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  • Hannah Telluselle

Choosing who to vote for

There is an election in Sweden this year, and as always, it's on the third Sunday in September. Thus, posters alongside our roads are abounding, as well as talkshow host interviews on TV. I think, most sounds very polished, using typical words and phrases that sounds correct. But what are they really saying?

Just like with most other types of information, I seldom subscribe, and can feel a bit of overwhelm and stress, with too much information entering my inbox. It becomes yet another task to do, rather than choosing it myself when i want to and have the time and space to be attentive. I am therefore encouraging being pro-active. Not just with media and political debates, but everything. Rather than to just follow, and either miss a good message because you weren't online to see it in your feed, or becoming overloaded with posts that you might not have the time or space to really read, listen and watch. So, I seek out the information that I want, when I want to. That to me is leading one's life and you can too.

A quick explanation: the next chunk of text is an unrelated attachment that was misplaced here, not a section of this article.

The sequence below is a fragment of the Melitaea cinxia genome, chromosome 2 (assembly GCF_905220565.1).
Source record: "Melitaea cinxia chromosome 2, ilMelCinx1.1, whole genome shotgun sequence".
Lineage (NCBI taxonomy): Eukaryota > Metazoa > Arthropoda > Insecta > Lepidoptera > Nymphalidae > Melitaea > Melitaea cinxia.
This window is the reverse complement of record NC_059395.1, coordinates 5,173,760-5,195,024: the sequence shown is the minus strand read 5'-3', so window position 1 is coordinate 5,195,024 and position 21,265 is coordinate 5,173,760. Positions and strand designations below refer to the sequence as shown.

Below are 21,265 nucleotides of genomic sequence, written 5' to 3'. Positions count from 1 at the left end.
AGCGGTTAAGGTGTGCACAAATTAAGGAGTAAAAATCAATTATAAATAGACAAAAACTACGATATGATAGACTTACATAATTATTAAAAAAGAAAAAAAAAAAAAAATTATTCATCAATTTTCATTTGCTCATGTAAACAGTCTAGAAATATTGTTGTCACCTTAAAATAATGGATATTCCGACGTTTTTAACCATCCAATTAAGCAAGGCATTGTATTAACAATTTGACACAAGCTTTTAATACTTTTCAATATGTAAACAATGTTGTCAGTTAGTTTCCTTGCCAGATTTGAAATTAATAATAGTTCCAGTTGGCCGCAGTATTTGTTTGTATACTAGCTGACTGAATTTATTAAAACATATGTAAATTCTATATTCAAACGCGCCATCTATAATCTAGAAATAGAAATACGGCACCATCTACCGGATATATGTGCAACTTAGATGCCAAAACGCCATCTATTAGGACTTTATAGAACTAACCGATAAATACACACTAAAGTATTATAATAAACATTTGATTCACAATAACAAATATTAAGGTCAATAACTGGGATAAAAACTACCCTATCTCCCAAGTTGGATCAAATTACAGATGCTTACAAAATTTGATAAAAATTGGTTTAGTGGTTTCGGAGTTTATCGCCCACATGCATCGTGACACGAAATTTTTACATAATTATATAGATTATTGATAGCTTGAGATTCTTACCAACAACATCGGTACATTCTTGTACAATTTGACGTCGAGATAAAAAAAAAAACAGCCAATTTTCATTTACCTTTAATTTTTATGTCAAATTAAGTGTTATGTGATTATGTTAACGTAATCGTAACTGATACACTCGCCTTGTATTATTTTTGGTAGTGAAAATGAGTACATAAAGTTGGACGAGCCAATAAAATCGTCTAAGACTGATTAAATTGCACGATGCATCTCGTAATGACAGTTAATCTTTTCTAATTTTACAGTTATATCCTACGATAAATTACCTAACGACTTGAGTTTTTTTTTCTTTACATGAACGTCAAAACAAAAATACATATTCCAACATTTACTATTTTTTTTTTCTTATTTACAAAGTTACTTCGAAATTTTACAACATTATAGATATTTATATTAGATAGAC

Back to the election. Which party should I vote for and why? In Sweden, we have 7 parties in our House, with none in full majority by itself, but usually two or three, that therethrough makes up our Parliament. I think, a good way to choose, is to make up your own mind first, about the opinions you hold and why. You can make a list of topics that you feel are important, such as:

* Healthcare

* Environment

* Energy

* Taxes

* Defense

* Immigration

* Education

* Jobs

Now, before you make up your mind on who to cast your vote for, challenge yourself to make a statement for each area, to see if this instead, fits with what any politician says. If you have many of the same, you know which party to choose. If not, you might want to pursue a career yourself! Or, at least, write to your local politician about what you find is important and why. When you are forming your opinion, make sure you incorporate both your own belief and wish, as well as your own experience and education. What have you learned and what have you lived? Making this connection, is what can boost creativity, and free thinking! It becomes your own opinion, and not just what is popular.


The most important thing we have in our democracies, is voting.

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